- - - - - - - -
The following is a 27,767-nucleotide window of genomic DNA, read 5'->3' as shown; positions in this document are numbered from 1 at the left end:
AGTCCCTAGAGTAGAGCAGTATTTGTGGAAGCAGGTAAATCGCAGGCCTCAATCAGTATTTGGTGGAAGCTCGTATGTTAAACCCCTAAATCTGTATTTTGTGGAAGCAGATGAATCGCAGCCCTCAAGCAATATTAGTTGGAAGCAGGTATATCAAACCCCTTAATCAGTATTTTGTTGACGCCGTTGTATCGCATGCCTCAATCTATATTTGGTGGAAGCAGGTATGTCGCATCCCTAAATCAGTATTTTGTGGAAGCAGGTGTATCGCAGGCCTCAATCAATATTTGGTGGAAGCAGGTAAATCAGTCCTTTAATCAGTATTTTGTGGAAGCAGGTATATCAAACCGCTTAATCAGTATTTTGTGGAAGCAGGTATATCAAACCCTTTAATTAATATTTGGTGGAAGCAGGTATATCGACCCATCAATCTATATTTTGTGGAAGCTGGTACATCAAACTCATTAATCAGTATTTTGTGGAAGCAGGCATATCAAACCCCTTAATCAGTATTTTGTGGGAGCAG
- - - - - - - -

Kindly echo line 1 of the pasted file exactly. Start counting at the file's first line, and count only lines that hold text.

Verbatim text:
The following is a 27,767-nucleotide window of genomic DNA, read 5'->3' as shown; positions in this document are numbered from 1 at the left end: